Multicausal Systems Ask for Multicausal Approaches: A Network Perspective on Subjective Well-Being in Individuals with ASD

Friday, May 13, 2016: 5:30 PM-7:00 PM
Hall A (Baltimore Convention Center)
M. K. Deserno1, D. Borsboom2, S. Begeer3 and H. M. Geurts1, (1)Dutch Autism & ADHD research center (d'Arc) Dept of Psychology, Brain and Cognition, University of Amsterdam; Dr. Leo Kannerhuis, Amsterdam, Netherlands, (2)Department of Psychology, University of Amsterdam, Amsterdam, Netherlands, (3)VU University Amsterdam, Amsterdam, Netherlands
Background: Recent literature has highlighted the need to accommodate the multifactorial nature of antecedents of subjective well-being in Autism Spectrum Disorder (ASD) populations, as it is unlikely that there could be a single element of ASD that predicts well-being in all cases. Despite a large body of research identifying specific predictors of positive outcome, the predictive utility of such measures still differs in unanticipated ways and the mechanisms by which these factors may influence outcome for individuals with ASD remain poorly understood. These results suggest that we need further understanding of the multivariate framework in which variations in the combination of risk and protective factors contribute to individual differences in later outcome. Above all, given the vast heterogeneity within the ASD population, an important limitation of ASD research is that outcome measures are statistically modeled as separate dependent variables.

Objectives: The current study aims to lift this limitation, by providing the first assessment of a network structure risk and success factors relevant to subjective well-being in individuals with ASD.

Methods: We used network analyses to explicate the multivariate association pattern of potential risk and success factors taken from 27 life domains in 2341 individuals with ASD (aged 2 to 90). We assessed the centrality of specific life domains as well as their importance for well-being. Centrality is a metric that indicates the overall connectivity of a variable in the network.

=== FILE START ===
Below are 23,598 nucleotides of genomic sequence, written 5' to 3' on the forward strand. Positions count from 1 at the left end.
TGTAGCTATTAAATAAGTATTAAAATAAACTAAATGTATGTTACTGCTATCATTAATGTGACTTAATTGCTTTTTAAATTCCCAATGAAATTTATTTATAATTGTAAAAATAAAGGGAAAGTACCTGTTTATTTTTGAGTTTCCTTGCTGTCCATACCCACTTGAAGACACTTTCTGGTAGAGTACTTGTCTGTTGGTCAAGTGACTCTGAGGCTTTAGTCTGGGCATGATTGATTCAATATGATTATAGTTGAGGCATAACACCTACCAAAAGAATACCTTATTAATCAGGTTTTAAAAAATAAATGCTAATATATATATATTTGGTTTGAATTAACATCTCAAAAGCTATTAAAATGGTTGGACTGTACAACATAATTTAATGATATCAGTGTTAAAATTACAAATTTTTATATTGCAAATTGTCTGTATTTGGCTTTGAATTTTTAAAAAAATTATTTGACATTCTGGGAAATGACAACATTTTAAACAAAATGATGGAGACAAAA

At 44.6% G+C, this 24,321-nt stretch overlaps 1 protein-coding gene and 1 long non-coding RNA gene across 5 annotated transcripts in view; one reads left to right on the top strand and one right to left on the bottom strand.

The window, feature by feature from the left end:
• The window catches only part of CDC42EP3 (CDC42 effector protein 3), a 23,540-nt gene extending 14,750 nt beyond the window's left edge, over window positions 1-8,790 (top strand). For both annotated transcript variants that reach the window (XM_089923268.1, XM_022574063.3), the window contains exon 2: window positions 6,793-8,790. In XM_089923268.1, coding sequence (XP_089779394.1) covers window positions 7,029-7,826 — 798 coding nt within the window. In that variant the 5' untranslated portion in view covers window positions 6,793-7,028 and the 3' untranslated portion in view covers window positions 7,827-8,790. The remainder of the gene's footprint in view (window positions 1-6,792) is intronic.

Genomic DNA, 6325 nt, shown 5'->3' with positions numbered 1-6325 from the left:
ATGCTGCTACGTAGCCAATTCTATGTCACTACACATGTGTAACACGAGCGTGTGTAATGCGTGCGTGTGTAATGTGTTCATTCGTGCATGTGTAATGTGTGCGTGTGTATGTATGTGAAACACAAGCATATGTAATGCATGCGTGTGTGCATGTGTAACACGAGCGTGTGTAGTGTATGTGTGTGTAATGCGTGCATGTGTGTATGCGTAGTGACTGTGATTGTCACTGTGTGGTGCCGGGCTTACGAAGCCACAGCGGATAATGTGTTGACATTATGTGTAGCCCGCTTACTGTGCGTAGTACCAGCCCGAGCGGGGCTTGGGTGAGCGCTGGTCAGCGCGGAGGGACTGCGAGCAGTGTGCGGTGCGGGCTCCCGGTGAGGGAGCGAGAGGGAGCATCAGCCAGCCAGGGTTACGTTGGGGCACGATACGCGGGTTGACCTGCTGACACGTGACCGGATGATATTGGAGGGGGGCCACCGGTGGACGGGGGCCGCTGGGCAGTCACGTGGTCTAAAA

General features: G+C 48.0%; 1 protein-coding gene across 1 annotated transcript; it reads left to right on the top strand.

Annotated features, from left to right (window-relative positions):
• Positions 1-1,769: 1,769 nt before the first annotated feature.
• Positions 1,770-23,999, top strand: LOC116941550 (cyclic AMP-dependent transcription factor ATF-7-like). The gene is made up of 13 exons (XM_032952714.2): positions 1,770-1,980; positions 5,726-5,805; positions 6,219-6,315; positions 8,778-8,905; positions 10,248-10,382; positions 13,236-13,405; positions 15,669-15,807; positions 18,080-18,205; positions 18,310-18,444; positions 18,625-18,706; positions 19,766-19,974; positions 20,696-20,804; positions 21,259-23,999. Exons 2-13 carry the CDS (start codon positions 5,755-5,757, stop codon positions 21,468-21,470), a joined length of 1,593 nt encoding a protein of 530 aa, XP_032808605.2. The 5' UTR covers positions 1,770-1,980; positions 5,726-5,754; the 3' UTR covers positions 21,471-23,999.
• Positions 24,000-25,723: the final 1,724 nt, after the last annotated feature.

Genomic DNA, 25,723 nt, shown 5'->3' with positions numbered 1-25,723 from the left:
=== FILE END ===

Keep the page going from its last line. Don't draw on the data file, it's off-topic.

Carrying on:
Results: We identified social satisfaction and societal contribution to be the strongest direct paths to subjective well-being (i.e., happiness), while treatment satisfaction also shows strong enhancing relations with feeling happy. Physical complaints were an important inhibiting factor for feeling happy. Factors most important in determining the network’s structure include IQ, living situation, level of daily activity, and happiness. On the other hand, we found that number of family members with ASD and openness about one’s diagnosis are least important of all factors, implying that they do not play a role in the multivariate pattern of risk and success factors for subjective well-being.

Conclusions: This study is the first to represent and analyze the multivariate network structure of factors involved in well-being in ASD. These results provide a potential roadmap for interventions and research directed at improving the well-being of individuals with ASD.